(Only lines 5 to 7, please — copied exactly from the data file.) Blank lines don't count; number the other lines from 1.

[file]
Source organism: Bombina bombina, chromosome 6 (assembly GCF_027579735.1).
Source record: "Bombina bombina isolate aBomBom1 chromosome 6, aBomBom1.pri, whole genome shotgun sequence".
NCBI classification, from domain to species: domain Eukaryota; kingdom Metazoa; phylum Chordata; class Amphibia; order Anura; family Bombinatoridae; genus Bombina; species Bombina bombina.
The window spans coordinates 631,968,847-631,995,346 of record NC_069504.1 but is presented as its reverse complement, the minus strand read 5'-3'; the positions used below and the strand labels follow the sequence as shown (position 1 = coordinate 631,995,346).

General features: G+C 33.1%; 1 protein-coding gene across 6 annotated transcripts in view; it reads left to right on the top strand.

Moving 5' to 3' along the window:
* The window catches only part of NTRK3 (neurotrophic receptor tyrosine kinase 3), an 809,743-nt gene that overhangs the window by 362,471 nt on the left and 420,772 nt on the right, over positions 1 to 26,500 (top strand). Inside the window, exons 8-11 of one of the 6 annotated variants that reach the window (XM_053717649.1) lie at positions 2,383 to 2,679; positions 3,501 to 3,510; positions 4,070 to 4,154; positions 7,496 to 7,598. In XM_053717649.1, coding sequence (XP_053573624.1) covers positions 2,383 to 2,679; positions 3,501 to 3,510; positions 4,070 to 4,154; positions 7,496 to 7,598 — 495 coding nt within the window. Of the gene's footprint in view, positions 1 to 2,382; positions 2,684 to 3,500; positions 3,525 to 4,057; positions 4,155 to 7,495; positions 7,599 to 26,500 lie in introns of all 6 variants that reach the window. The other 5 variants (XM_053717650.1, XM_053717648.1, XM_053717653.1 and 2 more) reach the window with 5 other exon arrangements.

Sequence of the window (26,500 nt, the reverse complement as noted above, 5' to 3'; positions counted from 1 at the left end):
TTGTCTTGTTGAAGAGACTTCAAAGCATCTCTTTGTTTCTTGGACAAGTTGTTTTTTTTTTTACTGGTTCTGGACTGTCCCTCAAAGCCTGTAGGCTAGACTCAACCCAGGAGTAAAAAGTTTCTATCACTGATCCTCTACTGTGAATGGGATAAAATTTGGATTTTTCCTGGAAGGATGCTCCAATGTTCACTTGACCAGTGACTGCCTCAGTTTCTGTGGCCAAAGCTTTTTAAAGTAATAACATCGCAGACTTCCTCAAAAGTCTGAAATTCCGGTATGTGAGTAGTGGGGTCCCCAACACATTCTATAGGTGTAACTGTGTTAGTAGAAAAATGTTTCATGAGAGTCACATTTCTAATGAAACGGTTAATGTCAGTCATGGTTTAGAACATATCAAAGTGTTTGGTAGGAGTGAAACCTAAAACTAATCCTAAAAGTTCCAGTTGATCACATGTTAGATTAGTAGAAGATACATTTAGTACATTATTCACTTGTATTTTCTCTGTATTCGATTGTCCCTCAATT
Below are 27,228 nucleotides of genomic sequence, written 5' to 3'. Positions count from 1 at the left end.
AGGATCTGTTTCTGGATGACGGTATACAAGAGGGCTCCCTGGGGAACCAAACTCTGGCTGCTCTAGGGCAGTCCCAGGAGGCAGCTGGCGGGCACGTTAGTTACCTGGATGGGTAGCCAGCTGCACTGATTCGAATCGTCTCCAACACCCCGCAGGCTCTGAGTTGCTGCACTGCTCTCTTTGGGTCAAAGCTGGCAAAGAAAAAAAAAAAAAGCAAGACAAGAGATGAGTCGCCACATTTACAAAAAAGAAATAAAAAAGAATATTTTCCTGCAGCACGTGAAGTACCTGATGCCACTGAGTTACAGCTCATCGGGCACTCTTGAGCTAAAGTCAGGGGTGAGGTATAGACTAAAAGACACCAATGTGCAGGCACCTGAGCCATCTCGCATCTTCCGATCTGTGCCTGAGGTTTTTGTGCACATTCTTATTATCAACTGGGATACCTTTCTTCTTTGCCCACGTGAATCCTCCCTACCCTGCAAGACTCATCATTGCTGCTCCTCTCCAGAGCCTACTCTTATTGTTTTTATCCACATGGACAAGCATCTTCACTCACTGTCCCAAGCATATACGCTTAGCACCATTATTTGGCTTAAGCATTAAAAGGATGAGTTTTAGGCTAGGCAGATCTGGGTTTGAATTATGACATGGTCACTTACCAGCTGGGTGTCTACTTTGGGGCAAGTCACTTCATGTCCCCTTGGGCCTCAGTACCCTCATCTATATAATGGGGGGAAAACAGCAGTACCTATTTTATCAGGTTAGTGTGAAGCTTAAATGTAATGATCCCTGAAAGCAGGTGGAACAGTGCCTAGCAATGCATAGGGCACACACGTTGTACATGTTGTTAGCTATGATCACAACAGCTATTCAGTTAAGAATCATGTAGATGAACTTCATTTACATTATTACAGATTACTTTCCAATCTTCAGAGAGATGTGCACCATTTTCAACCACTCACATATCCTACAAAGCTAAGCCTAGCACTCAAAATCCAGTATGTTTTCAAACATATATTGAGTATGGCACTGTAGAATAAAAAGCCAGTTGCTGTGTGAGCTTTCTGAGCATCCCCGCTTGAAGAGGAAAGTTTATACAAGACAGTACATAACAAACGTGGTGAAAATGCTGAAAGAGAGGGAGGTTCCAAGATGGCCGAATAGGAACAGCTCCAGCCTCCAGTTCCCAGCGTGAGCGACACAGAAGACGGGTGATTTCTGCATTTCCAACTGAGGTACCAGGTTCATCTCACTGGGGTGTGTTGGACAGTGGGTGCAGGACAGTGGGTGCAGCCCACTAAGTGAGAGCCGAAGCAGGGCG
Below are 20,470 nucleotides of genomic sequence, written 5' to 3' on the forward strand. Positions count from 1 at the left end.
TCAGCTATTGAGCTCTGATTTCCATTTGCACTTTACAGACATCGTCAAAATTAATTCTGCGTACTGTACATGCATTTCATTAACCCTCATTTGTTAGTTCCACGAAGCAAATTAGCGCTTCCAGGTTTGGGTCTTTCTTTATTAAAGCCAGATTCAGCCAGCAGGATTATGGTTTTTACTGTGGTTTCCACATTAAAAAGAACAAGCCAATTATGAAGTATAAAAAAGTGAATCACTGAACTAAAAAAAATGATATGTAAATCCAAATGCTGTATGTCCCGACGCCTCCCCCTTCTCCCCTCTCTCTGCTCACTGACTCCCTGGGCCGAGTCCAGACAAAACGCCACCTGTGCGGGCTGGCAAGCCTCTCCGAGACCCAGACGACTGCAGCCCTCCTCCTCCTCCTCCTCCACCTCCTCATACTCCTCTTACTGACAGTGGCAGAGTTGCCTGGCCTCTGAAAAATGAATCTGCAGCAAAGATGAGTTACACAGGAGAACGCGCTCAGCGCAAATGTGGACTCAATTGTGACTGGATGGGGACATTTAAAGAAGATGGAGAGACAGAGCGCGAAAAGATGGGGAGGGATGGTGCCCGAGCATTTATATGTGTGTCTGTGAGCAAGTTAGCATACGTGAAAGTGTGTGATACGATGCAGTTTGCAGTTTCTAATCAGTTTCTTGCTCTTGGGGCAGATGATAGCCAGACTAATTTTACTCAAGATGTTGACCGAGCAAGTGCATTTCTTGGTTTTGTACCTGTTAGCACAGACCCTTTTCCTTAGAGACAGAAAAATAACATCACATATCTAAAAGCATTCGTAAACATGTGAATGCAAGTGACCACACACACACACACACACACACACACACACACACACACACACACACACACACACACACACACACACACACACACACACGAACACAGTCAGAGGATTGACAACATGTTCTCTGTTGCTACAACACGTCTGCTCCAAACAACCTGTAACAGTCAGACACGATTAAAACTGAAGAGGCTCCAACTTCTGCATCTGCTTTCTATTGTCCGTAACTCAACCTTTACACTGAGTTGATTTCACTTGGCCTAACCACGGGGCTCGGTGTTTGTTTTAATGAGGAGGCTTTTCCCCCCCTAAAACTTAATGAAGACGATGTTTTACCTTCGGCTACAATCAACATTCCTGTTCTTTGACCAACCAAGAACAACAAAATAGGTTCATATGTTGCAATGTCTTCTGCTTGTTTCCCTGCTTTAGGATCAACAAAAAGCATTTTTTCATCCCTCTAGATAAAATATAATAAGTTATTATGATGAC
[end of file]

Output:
General features: G+C 33.1%; 1 protein-coding gene across 6 annotated transcripts in view; it reads left to right on the top strand.

Moving 5' to 3' along the window:
* The window catches only part of NTRK3 (neurotrophic receptor tyrosine kinase 3), an 809,743-nt gene that overhangs the window by 362,471 nt on the left and 420,772 nt on the right, over positions 1 to 26,500 (top strand). Inside the window, exons 8-11 of one of the 6 annotated variants that reach the window (XM_053717649.1) lie at positions 2,383 to 2,679; positions 3,501 to 3,510; positions 4,070 to 4,154; positions 7,496 to 7,598. In XM_053717649.1, coding sequence (XP_053573624.1) covers positions 2,383 to 2,679; positions 3,501 to 3,510; positions 4,070 to 4,154; positions 7,496 to 7,598 — 495 coding nt within the window. Of the gene's footprint in view, positions 1 to 2,382; positions 2,684 to 3,500; positions 3,525 to 4,057; positions 4,155 to 7,495; positions 7,599 to 26,500 lie in introns of all 6 variants that reach the window. The other 5 variants (XM_053717650.1, XM_053717648.1, XM_053717653.1 and 2 more) reach the window with 5 other exon arrangements.